The style of Paul?s wardrobe determines the attitude of Paul?s personality. During the meeting with the faculty of his school, Paul displays himself as a motionless, dead character. ?His clothes were a trifle outgrown, and the tan velvet on the collar of his open overcoat was frayed and worn, but for all that there was something of a dandy about him, and he wore an opal pin in his neatly knotted black four-in-hand, and a red carnation in his buttonhole.? Paul feels that the clothes he wears symbolizes his status in life and only the nice, fancy clothes seem to please him. When he reachers the theater at Carnegie Hall, the glow and warmth returns to Paul?s face and attitude. ?...Paul th[inks] it very becoming though he kn[ows] the tight, straight coat accentuate[s] his narrow chest, about which he was exceedingly sensitive...
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...e[s]. Then, because the picture-making mechanism [is] crush[ing], the disturbing visions flash[ing] into black, and Paul drop[s] back into the immense design of things.? When Paul jumps in front of the train, he thinks it will take away his problems and help him escape the horrendous world forever.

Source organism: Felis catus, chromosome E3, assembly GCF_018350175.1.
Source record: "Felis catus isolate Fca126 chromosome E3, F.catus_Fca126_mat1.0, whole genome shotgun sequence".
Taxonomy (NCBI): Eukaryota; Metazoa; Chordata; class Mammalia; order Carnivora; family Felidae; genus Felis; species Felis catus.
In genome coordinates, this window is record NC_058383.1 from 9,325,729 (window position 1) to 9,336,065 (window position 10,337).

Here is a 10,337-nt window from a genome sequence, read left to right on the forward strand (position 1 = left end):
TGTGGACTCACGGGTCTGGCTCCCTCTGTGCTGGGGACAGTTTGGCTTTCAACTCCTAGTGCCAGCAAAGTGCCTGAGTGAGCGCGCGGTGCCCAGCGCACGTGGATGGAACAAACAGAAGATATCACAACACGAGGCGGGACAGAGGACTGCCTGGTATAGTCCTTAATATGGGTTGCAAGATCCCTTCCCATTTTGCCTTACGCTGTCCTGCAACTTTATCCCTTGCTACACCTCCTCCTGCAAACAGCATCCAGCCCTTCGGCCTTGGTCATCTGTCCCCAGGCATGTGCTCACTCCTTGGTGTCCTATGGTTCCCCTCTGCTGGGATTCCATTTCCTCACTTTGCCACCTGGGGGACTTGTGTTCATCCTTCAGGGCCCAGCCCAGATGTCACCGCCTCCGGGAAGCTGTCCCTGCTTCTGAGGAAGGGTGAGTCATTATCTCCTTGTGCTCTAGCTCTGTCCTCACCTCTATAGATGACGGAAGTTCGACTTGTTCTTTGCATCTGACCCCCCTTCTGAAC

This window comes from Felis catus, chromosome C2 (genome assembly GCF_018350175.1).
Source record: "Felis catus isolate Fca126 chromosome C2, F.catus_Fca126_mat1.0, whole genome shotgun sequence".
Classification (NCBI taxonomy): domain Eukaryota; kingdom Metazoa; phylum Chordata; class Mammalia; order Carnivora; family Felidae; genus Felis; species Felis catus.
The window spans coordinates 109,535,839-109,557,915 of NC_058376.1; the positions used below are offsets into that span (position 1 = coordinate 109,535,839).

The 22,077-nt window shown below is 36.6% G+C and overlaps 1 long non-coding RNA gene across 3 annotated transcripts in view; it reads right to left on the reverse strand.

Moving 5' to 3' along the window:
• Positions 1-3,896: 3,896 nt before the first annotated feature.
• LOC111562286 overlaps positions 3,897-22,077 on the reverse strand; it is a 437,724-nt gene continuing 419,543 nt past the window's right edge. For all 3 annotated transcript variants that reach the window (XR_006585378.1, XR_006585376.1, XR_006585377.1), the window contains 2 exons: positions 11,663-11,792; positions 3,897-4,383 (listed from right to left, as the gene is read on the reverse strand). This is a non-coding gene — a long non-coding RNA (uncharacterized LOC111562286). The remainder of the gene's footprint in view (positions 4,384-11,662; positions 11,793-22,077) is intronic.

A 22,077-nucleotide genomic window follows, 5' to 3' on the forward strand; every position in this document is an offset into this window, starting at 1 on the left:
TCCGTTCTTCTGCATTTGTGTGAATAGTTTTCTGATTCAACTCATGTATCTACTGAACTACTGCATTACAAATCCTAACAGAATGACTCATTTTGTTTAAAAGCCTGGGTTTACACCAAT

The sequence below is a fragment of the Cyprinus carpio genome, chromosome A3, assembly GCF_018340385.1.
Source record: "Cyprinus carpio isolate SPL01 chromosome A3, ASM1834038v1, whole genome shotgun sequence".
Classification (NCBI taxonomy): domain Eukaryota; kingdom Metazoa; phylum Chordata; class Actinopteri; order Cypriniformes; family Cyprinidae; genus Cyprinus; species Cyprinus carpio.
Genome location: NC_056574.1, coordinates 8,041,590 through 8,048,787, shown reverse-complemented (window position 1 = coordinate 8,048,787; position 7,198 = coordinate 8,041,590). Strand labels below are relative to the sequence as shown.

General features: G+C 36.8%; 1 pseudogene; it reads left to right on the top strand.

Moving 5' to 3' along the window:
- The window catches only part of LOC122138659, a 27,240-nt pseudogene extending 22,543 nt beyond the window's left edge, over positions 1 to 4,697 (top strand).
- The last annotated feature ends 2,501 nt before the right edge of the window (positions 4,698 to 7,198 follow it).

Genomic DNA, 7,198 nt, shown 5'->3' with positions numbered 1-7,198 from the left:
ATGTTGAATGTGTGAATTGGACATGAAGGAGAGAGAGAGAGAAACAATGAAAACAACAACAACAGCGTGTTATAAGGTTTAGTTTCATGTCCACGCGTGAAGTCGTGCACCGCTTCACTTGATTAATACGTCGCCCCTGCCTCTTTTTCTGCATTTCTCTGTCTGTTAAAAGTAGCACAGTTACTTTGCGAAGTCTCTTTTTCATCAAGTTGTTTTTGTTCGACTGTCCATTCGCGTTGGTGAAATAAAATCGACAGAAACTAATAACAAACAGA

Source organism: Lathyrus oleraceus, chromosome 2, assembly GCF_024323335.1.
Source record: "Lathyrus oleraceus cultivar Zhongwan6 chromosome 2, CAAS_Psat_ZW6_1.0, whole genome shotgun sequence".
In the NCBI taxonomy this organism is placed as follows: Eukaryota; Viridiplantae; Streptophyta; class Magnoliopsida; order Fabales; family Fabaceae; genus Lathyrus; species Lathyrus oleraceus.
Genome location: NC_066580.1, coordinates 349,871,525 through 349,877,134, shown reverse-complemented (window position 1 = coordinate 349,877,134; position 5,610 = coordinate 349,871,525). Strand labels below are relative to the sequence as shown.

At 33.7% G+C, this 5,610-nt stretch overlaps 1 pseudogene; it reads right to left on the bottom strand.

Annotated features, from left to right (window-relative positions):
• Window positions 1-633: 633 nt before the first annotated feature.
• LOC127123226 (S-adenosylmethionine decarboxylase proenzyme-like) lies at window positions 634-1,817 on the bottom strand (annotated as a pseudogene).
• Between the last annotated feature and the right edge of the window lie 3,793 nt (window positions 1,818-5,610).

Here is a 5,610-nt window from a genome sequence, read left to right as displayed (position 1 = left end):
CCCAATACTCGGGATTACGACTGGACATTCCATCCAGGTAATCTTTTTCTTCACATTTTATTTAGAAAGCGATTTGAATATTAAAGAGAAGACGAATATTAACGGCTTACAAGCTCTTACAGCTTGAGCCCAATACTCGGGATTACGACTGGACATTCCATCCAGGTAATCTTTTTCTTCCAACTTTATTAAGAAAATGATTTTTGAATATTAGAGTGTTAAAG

In Willa Cather's story "Paul's Case", the character Paul embodies how the desire of materialism can affect the mind and soul of human being. Paul, a very self-oriented and introverted boy designs and calculates his every move to prevent people from discovering the real him. Despising his life at Cordelia Street, Paul throws himself into the plot of obtaining money, wealth, and power. This ruins Paul?s life and distracts him from truly enjoying his youth and independence. The story presents that even riches, wealth, power cannot buy one?s happiness or sanity.
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